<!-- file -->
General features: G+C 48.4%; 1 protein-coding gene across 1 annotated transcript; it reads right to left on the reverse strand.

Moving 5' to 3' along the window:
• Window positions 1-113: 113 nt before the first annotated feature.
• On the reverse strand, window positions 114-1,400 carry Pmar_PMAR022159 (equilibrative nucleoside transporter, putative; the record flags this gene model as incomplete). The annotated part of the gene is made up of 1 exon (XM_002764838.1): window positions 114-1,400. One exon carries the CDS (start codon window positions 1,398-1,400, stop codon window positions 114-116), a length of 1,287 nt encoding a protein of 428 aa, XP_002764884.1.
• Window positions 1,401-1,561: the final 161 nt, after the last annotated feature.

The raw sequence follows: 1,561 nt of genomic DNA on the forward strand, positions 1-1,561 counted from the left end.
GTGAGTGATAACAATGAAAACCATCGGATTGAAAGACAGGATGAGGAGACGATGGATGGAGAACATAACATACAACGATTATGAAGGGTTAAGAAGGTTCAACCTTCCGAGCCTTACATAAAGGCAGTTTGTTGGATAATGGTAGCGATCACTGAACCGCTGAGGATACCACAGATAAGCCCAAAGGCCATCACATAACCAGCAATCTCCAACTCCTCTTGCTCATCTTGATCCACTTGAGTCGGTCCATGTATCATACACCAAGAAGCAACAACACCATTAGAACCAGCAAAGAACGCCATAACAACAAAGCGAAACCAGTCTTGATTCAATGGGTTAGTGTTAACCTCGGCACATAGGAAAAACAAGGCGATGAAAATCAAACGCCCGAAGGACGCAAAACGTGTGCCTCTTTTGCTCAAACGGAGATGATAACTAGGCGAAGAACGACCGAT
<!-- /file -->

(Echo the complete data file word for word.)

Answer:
General features: G+C 48.4%; 1 protein-coding gene across 1 annotated transcript; it reads right to left on the reverse strand.

Moving 5' to 3' along the window:
• Window positions 1-113: 113 nt before the first annotated feature.
• On the reverse strand, window positions 114-1,400 carry Pmar_PMAR022159 (equilibrative nucleoside transporter, putative; the record flags this gene model as incomplete). The annotated part of the gene is made up of 1 exon (XM_002764838.1): window positions 114-1,400. One exon carries the CDS (start codon window positions 1,398-1,400, stop codon window positions 114-116), a length of 1,287 nt encoding a protein of 428 aa, XP_002764884.1.
• Window positions 1,401-1,561: the final 161 nt, after the last annotated feature.

The raw sequence follows: 1,561 nt of genomic DNA on the forward strand, positions 1-1,561 counted from the left end.
GTGAGTGATAACAATGAAAACCATCGGATTGAAAGACAGGATGAGGAGACGATGGATGGAGAACATAACATACAACGATTATGAAGGGTTAAGAAGGTTCAACCTTCCGAGCCTTACATAAAGGCAGTTTGTTGGATAATGGTAGCGATCACTGAACCGCTGAGGATACCACAGATAAGCCCAAAGGCCATCACATAACCAGCAATCTCCAACTCCTCTTGCTCATCTTGATCCACTTGAGTCGGTCCATGTATCATACACCAAGAAGCAACAACACCATTAGAACCAGCAAAGAACGCCATAACAACAAAGCGAAACCAGTCTTGATTCAATGGGTTAGTGTTAACCTCGGCACATAGGAAAAACAAGGCGATGAAAATCAAACGCCCGAAGGACGCAAAACGTGTGCCTCTTTTGCTCAAACGGAGATGATAACTAGGCGAAGAACGACCGAT